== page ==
If we assume that Gardner, Nova and fellow arbitration case David Roberts on return at around $12 million total, and Cano returns as part of the shopping surge at something like $25 million annually, that’s another $37 million on the books, yet even that is problematic. All four are quality players who can help the Yankees win, but the team will have merely maintained some of last year’s status quo, not improved anything. That is, Cano made $15 million in 2013, and he’s now in line for a substantial raise, yet he’s not expected to substantially increase his already-excellent play to match.
The A-Rod factor 
Rodriguez’s status is, of course, the huge question mark here, since he may or may not be suspended for the entire season, saving the Yankees the pro-rated portion of his salary. The best guess at this point is that he’ll rightfully win his appeal and not be forced to serve the 211 games MLB is trying to impose, but that he will certainly sit out at least 50 or 100 games, which will recoup some savings for the team.
However, it may be another month or more before his situation is clarified, which makes it difficult for the Yankees to plan around, and of course if he’s gone, the team then needs to find another third base option in a painfully thin market.
The numbers we’ve tossed out so far are high-level and may not be accurate to the penny, because an in-depth examination of the contracts and the rules of the salary cap and luxury tax would require far more than this space allows for. But they’re in the right range, and you can already see the problem here, can’t you? A team in an exceptionally tough division that miraculously won 85 games in 2013 — “miraculously” because they were outscored by 21 runs, and were under .500 from early June through the end of the season — is being weighed down on one end by an old and expensive core, and limited on the other by the insistence of adhering to a luxury-tax limit New York could easily afford to exceed.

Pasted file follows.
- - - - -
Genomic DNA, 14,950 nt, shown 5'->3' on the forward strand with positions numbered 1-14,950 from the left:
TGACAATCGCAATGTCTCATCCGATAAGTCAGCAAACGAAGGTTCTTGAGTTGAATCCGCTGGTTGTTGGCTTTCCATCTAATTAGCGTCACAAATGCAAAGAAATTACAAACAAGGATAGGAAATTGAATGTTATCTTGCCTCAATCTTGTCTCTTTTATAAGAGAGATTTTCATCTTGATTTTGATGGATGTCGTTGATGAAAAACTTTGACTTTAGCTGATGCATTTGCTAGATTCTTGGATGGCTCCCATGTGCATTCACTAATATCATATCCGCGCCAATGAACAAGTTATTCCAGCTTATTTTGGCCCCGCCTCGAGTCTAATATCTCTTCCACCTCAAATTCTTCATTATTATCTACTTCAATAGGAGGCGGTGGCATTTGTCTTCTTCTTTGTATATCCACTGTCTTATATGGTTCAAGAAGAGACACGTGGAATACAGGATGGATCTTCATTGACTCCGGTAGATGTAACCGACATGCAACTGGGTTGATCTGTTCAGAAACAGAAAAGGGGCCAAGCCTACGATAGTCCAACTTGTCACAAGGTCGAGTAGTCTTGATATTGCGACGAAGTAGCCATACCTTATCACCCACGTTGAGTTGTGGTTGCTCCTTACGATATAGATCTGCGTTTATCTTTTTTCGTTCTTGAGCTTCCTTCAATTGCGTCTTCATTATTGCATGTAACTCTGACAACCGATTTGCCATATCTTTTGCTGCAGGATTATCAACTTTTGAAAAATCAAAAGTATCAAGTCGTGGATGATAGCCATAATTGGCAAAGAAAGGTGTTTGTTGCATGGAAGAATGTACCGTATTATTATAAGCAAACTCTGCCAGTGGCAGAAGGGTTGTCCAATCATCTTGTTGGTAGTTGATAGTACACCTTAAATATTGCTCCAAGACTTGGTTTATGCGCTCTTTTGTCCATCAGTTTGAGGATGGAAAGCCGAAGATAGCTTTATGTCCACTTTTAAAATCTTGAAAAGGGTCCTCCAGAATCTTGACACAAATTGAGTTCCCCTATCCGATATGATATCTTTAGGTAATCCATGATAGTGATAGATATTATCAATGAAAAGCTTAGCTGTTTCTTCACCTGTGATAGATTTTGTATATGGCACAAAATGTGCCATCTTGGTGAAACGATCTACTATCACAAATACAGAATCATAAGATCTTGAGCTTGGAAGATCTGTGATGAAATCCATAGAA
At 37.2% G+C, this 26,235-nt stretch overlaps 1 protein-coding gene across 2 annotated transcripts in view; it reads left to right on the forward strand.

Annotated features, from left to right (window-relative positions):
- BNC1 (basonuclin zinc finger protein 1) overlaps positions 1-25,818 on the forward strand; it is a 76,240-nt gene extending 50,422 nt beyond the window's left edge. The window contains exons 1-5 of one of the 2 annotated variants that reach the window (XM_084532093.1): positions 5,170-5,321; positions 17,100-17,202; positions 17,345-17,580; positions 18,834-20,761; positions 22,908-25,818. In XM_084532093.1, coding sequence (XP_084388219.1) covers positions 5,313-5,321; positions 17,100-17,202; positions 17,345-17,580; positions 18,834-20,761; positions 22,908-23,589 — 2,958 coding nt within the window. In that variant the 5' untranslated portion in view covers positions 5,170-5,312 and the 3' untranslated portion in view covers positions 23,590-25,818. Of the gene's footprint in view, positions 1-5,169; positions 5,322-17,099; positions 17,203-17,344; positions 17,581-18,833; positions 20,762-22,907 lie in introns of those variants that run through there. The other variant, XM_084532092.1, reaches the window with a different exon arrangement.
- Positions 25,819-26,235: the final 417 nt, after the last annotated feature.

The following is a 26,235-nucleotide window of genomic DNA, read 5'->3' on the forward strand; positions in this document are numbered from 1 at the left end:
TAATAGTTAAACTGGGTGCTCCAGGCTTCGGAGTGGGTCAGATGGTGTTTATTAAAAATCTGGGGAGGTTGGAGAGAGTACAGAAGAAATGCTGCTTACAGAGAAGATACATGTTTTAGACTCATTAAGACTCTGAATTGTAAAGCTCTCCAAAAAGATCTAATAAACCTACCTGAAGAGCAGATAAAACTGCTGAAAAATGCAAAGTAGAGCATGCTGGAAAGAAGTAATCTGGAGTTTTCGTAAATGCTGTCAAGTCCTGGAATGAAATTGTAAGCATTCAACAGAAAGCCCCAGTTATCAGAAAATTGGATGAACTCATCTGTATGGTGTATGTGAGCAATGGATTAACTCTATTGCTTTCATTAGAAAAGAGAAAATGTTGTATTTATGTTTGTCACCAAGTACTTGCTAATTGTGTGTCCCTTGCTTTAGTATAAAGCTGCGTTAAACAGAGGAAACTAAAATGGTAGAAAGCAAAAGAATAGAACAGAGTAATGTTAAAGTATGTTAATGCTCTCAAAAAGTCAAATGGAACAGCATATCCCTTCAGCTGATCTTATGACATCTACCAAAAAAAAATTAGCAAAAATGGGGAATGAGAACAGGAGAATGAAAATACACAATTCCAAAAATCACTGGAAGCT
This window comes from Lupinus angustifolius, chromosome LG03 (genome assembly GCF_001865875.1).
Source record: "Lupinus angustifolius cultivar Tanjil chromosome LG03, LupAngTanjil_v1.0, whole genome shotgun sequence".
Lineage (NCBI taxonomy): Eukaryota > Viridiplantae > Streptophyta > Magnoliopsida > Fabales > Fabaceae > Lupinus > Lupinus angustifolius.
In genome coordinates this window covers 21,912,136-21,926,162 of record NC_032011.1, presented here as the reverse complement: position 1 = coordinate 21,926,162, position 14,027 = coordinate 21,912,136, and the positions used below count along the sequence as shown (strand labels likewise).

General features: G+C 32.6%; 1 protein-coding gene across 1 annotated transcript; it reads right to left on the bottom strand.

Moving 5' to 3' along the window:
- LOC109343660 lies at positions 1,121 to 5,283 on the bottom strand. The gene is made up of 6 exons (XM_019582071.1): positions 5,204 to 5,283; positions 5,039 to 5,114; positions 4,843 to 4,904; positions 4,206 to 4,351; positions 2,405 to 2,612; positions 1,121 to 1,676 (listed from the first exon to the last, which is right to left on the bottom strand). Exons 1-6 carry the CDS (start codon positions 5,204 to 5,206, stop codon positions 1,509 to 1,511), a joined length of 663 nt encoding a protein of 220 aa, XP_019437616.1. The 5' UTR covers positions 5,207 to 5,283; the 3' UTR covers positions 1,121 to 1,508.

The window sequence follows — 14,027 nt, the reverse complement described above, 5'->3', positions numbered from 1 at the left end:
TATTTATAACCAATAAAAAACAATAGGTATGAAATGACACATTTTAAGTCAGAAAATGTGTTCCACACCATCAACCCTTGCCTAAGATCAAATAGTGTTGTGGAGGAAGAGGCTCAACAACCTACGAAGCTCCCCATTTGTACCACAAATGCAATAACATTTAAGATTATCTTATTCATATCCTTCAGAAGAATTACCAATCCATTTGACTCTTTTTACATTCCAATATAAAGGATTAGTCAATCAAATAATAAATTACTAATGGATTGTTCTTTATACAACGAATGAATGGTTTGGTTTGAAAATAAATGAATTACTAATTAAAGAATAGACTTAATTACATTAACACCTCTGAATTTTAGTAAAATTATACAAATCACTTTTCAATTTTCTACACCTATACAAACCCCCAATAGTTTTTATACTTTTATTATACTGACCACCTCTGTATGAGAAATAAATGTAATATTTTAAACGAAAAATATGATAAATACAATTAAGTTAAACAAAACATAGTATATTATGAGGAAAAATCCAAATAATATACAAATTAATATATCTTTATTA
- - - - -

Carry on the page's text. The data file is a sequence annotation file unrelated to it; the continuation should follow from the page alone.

So sure, the Yankees could gamble on Japanese import Masahiro Tanaka to join the rotation, or add the aging (yet still productive) Carlos Beltran  to the outfield, or make a risky bet on catcher Brian McCann  — or even all three. To do so would add something in the neighborhood of $45 million in salary (Tanaka’s posting fee would not count against the luxury tax), and would basically max out the remaining available payroll. It also leaves them perhaps two pitchers short of a rotation (depending on what free agent Kuroda does), light in the bullpen and without any sort of adequate backup plans for the multitude of risks Teixeira, Jeter and Rodriguez offer in the infield.
For this plan to work, the team would need an influx of talent from the minors to make an immediate impact, but the Yankees don’t have the kind of prospects on the horizon who can be expected to make a difference in 2014.
The Yankees can improve their team this winter, and they can also stay under the cap limit. It’s just going to be very hard to do both, and unless Sabathia, Teixeira and Jeter suddenly look like they did five years ago, the Yankees might not be able to spend their way out of this hole any time soon.